A new bubble emerging in non-financial corporate debt could threaten global financial stability, according to Clark Fenton, Portfolio Manager, Diversified Returns at RWC Partners.
Ballooning debt, alongside slowing earnings and rock-bottom interest rates indicate there may be trouble ahead.
According to Fenton we are at the “Over-Extended Leverage” phase in the market cycle where both corporate and consumer debt is growing; asset valuations are high and defaults are ticking up.
The next stage of the cycle is de-leveraging, which usually comes after market shock, such as the financial crisis or bursting of the dot com bubble.
Fenton says: “As debt builds up, assets can do well but when debt reaches a peak and starts to turn over, asset prices tend to suffer – it’s a cycle that has repeated over time.”
While banks are in better shape than they were in 2008, Fenton is concerned that non-financial corporates have leveraged up significantly in recent years and could be the culprit in the next slowdown.
He adds: “Non-financial corporate debt to GDP is at an all-time high and higher than in the last crisis. This is where a potential bubble could blow up.”
And it’s not just the scale of debt that could cause problems, Fenton warns, it is the nature of it too. BBB-rated debt now accounts for a record proportion of the investment grade universe, a sign that as debt is increasing, the quality of the debt is deteriorating.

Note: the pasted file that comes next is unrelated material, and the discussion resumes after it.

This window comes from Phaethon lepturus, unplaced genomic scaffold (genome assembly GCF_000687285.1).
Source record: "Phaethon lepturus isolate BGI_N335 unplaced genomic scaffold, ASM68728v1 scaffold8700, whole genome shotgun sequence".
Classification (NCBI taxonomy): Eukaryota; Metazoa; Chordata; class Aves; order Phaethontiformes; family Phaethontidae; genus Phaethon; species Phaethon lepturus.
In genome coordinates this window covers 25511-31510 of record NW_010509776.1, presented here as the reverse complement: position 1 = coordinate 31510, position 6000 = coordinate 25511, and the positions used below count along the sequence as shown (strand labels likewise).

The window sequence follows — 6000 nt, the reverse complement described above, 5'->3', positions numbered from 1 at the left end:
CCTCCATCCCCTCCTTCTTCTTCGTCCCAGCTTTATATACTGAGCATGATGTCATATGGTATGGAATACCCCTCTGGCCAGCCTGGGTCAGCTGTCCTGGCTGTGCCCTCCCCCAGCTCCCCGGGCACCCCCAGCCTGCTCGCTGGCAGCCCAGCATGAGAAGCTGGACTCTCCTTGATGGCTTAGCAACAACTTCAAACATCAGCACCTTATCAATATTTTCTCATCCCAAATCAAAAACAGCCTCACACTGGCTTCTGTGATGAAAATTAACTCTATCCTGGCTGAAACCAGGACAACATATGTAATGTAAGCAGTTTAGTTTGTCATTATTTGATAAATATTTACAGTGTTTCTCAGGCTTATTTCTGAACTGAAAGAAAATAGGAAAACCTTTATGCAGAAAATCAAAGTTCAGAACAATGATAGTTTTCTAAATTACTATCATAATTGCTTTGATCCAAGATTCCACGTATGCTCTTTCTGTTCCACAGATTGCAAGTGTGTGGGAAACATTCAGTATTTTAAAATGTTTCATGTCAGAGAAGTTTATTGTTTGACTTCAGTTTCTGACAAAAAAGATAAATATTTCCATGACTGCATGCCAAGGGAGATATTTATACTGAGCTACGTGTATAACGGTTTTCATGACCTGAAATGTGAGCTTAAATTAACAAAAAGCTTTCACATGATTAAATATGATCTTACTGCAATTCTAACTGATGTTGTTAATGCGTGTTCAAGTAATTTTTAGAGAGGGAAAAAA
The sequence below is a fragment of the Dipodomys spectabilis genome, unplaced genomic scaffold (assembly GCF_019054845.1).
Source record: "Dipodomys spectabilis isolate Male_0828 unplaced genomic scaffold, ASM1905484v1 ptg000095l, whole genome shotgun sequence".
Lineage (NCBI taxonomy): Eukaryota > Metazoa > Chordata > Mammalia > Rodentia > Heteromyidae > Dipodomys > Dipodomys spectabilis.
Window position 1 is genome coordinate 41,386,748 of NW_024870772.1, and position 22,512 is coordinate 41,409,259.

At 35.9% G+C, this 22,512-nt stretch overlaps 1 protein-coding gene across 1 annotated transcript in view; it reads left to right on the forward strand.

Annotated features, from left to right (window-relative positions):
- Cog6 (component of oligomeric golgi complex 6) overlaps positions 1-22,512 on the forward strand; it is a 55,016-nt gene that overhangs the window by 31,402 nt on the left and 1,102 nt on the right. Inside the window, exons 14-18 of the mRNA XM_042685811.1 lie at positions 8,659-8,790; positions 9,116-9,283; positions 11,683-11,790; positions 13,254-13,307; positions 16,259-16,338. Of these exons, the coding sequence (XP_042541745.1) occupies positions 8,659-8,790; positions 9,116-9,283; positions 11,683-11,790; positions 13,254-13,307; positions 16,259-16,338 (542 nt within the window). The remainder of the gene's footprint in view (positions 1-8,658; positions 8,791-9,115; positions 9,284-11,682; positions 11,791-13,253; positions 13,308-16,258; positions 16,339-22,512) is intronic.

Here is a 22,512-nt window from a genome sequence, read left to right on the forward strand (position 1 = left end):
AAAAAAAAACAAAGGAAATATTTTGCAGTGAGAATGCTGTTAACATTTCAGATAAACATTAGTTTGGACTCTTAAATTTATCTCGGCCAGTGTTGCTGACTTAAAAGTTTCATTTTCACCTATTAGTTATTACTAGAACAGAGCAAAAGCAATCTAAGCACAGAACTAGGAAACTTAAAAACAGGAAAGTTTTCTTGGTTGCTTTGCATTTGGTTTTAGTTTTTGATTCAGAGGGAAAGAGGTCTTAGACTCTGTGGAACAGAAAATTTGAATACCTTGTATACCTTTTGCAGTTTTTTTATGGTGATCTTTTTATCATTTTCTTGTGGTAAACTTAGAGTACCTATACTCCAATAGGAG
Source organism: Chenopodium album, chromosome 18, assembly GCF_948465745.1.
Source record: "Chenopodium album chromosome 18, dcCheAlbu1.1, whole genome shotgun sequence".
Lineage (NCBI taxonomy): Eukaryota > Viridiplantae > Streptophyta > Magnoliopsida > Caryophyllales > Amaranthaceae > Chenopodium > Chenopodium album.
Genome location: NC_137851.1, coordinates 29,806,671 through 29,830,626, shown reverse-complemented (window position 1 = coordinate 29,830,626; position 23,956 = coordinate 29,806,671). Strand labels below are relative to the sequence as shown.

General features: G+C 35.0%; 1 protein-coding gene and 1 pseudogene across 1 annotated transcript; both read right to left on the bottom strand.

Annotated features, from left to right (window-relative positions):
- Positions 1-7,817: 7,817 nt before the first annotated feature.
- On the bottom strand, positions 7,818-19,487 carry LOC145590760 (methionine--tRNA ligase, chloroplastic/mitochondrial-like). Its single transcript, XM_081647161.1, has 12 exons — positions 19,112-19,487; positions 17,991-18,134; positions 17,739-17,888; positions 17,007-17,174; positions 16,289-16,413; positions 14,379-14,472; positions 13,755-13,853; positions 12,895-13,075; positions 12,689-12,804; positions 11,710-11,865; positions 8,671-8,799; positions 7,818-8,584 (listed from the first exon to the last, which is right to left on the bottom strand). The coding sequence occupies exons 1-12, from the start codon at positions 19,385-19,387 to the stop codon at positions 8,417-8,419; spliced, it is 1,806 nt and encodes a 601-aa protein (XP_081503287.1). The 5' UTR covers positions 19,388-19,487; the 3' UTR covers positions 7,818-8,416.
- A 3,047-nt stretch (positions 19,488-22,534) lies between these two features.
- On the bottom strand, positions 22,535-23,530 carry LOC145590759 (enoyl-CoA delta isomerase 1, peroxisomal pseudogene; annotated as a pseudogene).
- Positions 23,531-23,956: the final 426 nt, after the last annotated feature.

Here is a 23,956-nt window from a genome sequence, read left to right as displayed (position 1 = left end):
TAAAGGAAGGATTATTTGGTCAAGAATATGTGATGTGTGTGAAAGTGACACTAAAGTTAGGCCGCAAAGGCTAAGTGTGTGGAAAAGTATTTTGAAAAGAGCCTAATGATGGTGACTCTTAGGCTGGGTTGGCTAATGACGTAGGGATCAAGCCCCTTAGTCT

Fenton says: “From the end of 2008 when credit became lax because of extraordinary monetary policy, we’re at a point again where debt is too cheap and easy. When debt is this high, the slowdown doesn’t need to be that big to cause a problem.”
But investors shouldn’t fear all debt, he adds: “Growing debt is fine, as long as earnings and the ability to service the debt are growing at a similar rate. It’s when you get a divergence – which is what we’ve seen in the past several months – that problems may emerge.”
One cause for concern is how untroubled equity markets appear to be despite the signs of stress, says Fenton. The US stock market has hit another all-time high, but valuations are looking stretched.
Fenton says: “It shows how dependent the market is on easy financial conditions. There needs to be the continuation of these extraordinary measures by central banks just to keep the credit show on the road.”
Fenton has been positioning his portfolio defensively since mid-2018, with liquidity and capital preservation his key priorities.
In fixed income, he likes US treasuries, which should benefit as the Fed keeps interest rates lower for longer and strategies that will benefit from credit spreads widening.
In commodities he is positive on the prospects for gold, another beneficiary of central bank policy.
He adds: “A lot of central banks are trying to diversify their reserves away from the dollar and many have been buying gold.”
As the next stage of the cycle kicks in, Fenton is ready to take advantage of potential opportunities. He is considering equities that could benefit if inflation picks up, a risk he believes is underappreciated by the market.
“The idea of being defensive but not making money out of a crisis is not enough. We are looking to make money for our investors in periods of market drawdown,” he says, “We’re not a bear-market fund structurally, but we’re looking to make money out of the next bear market.”